Let’s put HandyDART users back in the driver’s seat

As co-chair of the HandyDART Riders’ Alliance, I was scheduled to speak at the public session of the TransLink Board of Directors’ meeting in New Westminster on Wednesday. (Check out CBC Radio’s coverage of some of the points raised by my co-chair, Beth McKellar, here as well as a video clip of some of the presentations here.)

Ford_E-Series_TransLink_CutawayAs a HandyDART user, I knew it would be difficult to get a ride from my home in Kitsilano all the way to New Westminster so I called in to MVT Canadian Bus — the for-profit company contracted by TransLink to provide HandyDART service in Greater Vancouver — seven days in advance, the maximum number of days ahead we’re allowed to do so. (Note that the parent company of MVT Canadian is American-owned MV Transportation, based in Dallas, Texas.)

I was told that there were no rides available to take me from my home to the meeting but they could offer me a ride from my home to the Commercial-Broadway SkyTrain Station, which would allow me to take SkyTrain to within a block of the Translink meeting.

I happily took this option and booked a pick-up for 9 to 9:30 a.m. MVT will not permit booking to be for a specific time but only for a half-hour window. For those of you who don’t use HandyDART, this means you must always book the ride with a large enough time frame prior to your appointment because you have to assume the bus may not get there till the end of the window.

So I sat by the front window from 9 to 9:30 a.m. waiting for the ride, as required to do so — but no bus! The ride did not show up till 10 a.m.! By that time, I was not going to get to the TransLink meeting in time to speak, so I gave up.

I offer the above story not as a complaint but as a backdrop to the following history:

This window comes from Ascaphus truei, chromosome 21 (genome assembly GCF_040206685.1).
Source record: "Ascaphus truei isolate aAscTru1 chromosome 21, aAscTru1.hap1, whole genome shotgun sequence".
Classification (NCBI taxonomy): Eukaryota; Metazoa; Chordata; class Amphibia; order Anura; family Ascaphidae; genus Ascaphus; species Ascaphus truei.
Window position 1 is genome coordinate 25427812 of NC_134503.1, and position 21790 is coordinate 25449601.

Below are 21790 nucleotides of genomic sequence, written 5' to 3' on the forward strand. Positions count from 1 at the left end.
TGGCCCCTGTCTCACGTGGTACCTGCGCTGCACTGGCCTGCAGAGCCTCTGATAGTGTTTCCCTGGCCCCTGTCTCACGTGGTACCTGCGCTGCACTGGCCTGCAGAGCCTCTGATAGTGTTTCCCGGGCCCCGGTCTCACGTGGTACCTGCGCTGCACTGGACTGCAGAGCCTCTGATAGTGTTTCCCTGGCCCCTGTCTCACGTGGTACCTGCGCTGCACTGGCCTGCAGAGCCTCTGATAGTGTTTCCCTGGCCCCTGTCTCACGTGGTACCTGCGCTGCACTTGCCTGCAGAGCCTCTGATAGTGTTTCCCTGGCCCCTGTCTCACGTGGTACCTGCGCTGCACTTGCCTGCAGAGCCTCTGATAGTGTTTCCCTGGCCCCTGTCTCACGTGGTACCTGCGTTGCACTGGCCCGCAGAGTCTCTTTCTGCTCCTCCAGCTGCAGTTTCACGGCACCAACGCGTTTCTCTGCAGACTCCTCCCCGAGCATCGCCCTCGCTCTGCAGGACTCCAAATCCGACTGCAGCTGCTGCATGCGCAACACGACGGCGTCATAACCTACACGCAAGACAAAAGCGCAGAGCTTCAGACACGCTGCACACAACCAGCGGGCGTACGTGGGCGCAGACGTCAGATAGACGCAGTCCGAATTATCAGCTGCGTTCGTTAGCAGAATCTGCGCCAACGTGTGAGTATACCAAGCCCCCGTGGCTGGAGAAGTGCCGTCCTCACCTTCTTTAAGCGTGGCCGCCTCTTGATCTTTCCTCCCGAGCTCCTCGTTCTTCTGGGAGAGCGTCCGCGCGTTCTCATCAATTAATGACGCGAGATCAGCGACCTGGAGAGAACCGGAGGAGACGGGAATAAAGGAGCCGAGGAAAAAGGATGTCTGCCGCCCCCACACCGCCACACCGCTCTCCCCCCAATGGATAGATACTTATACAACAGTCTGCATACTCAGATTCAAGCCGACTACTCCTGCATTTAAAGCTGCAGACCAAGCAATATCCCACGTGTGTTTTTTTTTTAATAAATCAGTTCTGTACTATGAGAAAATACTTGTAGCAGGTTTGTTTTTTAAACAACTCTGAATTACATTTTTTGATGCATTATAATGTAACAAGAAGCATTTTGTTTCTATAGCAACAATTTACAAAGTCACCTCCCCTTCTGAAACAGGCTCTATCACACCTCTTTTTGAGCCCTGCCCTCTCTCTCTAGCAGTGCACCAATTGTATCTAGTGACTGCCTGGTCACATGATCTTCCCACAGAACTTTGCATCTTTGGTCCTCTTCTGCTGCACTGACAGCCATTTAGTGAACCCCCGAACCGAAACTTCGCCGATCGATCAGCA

In the late 1970s I, together with a number of other folks, lobbied successfully to get TransLink’s predecessor, the Urban Transit Authority, to create HandyDART. We then lobbied for them to operate it in-house just like they do with conventional transit. But we lost that battle.

TransLink insisted on putting HandyDART out to tender. So we set about with Plan B. We formed a user-run co-op, Pacific Transit Co-operative — the only co-op in all of North America made up of HandyDART users. We submitted a bid in 1981 (my first year at law school), and I still remember getting the phone call in early March telling me that we had won the bid!

For 27 years PTC ran HandyDART, putting the HandyDART rider in the driver’s seat. We were an operator and a board of directors made up only of HandyDART users. We even hired a HandyDART user as our general manager.

I’m sad to say that nothing good lasts forever. About 2008, Pacific Transit Co-operative lost the contract to an American-owned, for-profit company — the above-named MV Transportation.

As a user-run co-op (a not-for-profit organization), we bid a fixed price to deliver a fixed amount of service. But if we ended up delivering that service for less, we would use the money left over to put more service on the road rather than giving it to shareholders. With a for-profit company like MVT, the profit is baked into the bid. It’s never put into raising service levels, but evaporates into pockets south of the border.

MVT’s contract comes up for renewal next year.

Let’s all work together to convince TransLink to bring HandyDART back in-house. TransLink does not put our conventional bus service out to tender every year — they operate it through a wholly owned subsidiary, Coast Mountain Bus Company

Why not the same for HandyDART as well?

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